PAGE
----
We observe two Ohigan services each year. One in spring and one in fall. Each service coincides with an equinox. The equinox is when the length of day and night are equal. Ideally a time for everyone to take stock and pay more attention to the dharma.

The practice of observing Ohigan was begun by Emperor Shomu in the 8th century. Higan is the Other Shore, Enlightenment. During the time of Ohigan, Shomu wanted everyone to be able to think about and observe practices that would lead to the Other Shore. Monks and laypeople alike were encouraged to think about the Other Shore. 

It has been 1,300 years since the observance of Ohigan began. During that time many changes have occurred. Changes not to the core of Buddhism but to the understanding of the paths to realizing its central concern. As in the previous 1,300 years the expression of Buddhism continued to adapt and be transformed. In different cultures, in different circumstances Buddhism rose to meet the needs of those who sought a way to move from samsara to nirvana. Religious practitioners and teachers examined and re-examined, questioning the effectiveness of their understanding. With the spirit of Shakyamuni’s instructions “to seek out your salvation with diligence.” they challenged their understanding of the dharma.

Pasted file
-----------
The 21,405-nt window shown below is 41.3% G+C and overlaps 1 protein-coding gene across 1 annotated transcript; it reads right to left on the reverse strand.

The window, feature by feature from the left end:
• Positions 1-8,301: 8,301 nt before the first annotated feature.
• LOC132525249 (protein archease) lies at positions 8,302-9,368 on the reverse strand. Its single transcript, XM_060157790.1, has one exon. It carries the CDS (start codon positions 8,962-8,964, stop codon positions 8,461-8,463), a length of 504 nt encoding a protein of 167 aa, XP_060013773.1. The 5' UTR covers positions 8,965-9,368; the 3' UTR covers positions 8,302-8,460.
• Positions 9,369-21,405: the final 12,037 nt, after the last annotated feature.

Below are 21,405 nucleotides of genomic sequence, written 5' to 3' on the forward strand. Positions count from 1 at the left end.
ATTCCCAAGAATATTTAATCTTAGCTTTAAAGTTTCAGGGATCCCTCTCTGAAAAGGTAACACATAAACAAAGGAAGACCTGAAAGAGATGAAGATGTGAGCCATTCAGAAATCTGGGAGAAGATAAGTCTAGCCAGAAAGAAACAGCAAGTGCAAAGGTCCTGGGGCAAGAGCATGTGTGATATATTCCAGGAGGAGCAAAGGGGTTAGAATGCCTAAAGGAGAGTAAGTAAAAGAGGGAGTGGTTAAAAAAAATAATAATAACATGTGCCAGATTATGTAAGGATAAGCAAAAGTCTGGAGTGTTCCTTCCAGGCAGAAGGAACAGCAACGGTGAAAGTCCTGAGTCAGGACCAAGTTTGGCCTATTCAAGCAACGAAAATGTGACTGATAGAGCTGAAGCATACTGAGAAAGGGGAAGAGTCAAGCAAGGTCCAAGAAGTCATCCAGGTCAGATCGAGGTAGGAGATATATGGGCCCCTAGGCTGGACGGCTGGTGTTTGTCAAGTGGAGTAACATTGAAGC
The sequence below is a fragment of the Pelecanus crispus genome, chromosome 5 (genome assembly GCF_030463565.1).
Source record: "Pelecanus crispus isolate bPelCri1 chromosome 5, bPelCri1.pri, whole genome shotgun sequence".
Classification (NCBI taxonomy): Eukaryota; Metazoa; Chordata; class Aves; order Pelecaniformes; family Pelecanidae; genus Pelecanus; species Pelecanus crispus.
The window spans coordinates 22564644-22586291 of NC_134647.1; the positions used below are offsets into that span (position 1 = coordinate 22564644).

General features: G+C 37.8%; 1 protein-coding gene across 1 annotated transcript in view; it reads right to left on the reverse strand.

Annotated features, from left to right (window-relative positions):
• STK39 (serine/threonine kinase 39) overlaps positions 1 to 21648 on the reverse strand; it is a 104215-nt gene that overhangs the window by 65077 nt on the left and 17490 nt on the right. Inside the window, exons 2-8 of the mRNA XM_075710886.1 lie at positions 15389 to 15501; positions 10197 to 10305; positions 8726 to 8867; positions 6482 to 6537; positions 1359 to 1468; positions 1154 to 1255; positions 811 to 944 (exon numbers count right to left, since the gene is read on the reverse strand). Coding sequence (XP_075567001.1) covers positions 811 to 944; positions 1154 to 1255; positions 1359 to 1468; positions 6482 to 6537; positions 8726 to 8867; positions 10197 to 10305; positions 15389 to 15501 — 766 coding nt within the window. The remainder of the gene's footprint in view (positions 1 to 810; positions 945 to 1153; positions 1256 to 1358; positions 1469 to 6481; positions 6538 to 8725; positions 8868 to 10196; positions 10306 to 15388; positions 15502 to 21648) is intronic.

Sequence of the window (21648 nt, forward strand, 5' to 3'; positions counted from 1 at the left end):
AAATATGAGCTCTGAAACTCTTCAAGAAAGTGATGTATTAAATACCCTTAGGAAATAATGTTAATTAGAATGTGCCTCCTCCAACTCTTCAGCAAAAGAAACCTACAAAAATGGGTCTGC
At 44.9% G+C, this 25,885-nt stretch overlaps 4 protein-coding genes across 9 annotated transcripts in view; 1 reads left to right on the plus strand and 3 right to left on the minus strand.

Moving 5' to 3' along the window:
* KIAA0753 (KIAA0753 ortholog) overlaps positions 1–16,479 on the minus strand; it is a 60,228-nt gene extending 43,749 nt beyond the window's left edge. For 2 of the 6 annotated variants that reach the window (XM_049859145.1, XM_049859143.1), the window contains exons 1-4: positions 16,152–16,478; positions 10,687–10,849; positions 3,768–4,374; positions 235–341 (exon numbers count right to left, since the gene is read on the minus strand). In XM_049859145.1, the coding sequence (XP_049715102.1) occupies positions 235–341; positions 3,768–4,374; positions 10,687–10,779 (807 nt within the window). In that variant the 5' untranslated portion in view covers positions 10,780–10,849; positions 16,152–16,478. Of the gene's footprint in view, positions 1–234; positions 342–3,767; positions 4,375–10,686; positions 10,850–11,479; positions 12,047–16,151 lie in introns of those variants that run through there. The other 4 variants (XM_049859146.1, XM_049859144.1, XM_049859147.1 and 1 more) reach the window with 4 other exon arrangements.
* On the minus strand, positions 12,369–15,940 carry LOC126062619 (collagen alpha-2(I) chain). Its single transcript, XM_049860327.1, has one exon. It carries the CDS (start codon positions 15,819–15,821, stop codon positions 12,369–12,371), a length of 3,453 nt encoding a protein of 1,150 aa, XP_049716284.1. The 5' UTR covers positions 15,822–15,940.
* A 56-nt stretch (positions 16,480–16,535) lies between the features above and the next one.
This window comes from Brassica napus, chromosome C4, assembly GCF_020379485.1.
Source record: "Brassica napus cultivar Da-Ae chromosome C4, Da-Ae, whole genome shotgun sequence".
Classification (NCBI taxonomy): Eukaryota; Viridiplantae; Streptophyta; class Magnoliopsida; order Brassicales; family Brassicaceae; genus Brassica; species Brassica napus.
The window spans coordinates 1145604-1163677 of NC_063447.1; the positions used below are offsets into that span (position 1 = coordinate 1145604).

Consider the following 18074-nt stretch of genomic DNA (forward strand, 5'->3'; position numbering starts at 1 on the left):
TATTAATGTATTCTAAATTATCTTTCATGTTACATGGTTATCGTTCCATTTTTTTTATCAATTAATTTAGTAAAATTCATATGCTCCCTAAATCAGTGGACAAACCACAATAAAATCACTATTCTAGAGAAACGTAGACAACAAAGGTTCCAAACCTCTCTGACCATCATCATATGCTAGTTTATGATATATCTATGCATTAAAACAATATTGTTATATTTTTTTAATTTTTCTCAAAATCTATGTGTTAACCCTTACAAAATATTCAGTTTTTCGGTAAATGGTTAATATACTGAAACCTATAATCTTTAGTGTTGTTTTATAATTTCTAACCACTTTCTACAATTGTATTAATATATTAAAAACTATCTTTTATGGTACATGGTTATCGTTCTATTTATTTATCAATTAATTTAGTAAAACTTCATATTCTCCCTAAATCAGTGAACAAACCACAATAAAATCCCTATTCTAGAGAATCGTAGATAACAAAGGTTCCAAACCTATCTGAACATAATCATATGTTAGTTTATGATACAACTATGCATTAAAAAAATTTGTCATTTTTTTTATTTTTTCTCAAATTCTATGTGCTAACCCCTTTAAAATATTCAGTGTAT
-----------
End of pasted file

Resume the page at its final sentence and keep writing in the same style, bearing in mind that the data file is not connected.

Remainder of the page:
Shinran also questioned his ability to follow the prescribed paths. His departure from Hieizan expressed his recognition of his inability to resolve the difficulties he experienced and saw in his world. When he left he was not critical of the schools of Buddhism on Hieizan. This is clearly recalled by Yuien in the second chapter of the Tannisho. CWS 662 His decision to leave was a choice he made to find a way that he could follow. Precisely following the instructions of Shakyamuni.

Perhaps we too must re-examine our understanding of Ohigan not because it is old but because of the understanding of the Dharma that Shinran introduced. He recognized his inability to fulfill the practices that would cultivate the mind free of prejudice but realized that the necessary work was already done by Amida. That because of the work of Amida he too would be able to resolve the difficulties he caused and experienced. He too would be able to realize the resolution of difficulties.

Perhaps our understanding of Ohigan could be our reflection on the impossibility of fulfilling the Six Paramita and deepening our gratitude to Amida for the assurance of the resolution of difficulties.